UPDATE (January 9, 2017 3:40 p.m.)
The street check data preliminary analysis 2005-2016, which was discussed earlier today at the Board of Police Commissioners' meeting, is now available.
January 9, 2017
Halifax Regional Police release street check data
In response to a request under the Freedom of Information Protection of Privacy Act, we provided data on Halifax Regional Police street checks for 2012-2016 to a local media outlet. The information requested included the number of street checks entered into our system and the ethnicity of the individuals linked to the street checks.
A street check is an entry in our system of when an officer witnesses possible suspicious activity, observes something, and/or interacts with someone that may be of significance to investigations. The information entered into our system as a street check is used as intelligence to help prevent, detect and solve crime in our community.
As a result of the request for the information and in consideration of now having a research coordinator at Halifax Regional Police, Dr. Chris Giacomantonio, we examined our street check data for the last 11 years (2005 – 2016). The preliminary analysis conducted by Dr. Giacomantonio indicates that the majority of street check records involve people with a prior charge history and that the number of street checks increases as the number of prior charges increases. What the analysis also shows, however, is that visible minorities, particularly black people, are overrepresented in the data; so too are young people and males.
For those entity records where the ethnicity of the individual was recorded, 18.0% of unique individuals checked from 2005-2016 were identified as a visible minority: 11.08% black, 3.38% Arab/West Asian, 1.33% Aboriginal, 0.46% South Asian, 0.87% East/South East Asian, and 0.88% other. The requested street check information for 2012-2016, a summary of which is included below, reveals similar findings.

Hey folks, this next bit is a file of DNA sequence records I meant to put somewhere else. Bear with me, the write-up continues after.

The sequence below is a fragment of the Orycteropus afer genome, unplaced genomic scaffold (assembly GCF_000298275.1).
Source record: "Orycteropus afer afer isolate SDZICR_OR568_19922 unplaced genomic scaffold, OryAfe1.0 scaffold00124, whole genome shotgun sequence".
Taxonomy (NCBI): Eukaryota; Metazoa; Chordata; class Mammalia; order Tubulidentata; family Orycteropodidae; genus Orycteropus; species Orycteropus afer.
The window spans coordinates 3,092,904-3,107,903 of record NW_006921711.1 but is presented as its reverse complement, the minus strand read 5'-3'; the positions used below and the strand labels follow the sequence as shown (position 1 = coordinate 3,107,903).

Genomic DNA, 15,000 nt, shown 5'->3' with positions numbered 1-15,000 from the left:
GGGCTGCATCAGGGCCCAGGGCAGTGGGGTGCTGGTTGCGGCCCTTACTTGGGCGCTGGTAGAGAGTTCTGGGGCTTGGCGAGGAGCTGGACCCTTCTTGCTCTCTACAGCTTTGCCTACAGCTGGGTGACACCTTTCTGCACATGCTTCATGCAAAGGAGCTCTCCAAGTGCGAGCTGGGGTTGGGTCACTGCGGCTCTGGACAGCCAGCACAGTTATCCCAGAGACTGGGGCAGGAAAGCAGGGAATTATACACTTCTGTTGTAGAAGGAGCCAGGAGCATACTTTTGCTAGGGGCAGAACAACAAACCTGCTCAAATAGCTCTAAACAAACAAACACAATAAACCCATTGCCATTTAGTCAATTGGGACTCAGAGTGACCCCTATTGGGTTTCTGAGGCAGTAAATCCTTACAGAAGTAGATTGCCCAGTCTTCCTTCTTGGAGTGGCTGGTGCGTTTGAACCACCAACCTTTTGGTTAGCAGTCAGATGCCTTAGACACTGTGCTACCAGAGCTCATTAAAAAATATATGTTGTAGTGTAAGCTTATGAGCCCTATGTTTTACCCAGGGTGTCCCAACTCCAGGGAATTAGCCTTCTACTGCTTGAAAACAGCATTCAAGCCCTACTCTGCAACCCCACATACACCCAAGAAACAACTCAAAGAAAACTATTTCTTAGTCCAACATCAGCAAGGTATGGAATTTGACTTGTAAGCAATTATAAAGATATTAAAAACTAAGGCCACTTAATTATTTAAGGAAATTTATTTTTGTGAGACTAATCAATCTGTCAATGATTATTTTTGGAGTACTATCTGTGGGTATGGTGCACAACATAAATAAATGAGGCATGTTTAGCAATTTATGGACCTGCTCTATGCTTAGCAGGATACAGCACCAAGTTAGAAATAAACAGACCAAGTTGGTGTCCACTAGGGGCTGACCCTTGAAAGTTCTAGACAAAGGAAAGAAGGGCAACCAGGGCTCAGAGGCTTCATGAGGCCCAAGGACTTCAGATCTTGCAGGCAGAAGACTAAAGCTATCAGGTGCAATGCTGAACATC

The overrepresentation of black people reflects disproportionality in Nova Scotia’s justice system, but ethnicity, neighbourhood characteristics, and police deployment may also contribute. A deeper analysis of the data is needed in order to better understand the numbers and what may be contributing to the disproportionalities in our data. This work is underway and we are very pleased to have the resources that enable this important project.
For 2012-2016, there are 43,931 entity records (information related to individuals involved in a specific street check) in our system. The ethnic breakdown of the data is as follows:
ARAB / WEST ASIAN
EAST /SOUTHEAST ASIAN
 The Versadex system offers seven ethnicity categories as well as ‘unknown’. The ethnicity category is selected from a drop-down menu by the officer, normally based on perception (rather than e.g. self-identification by the individual involved in the check).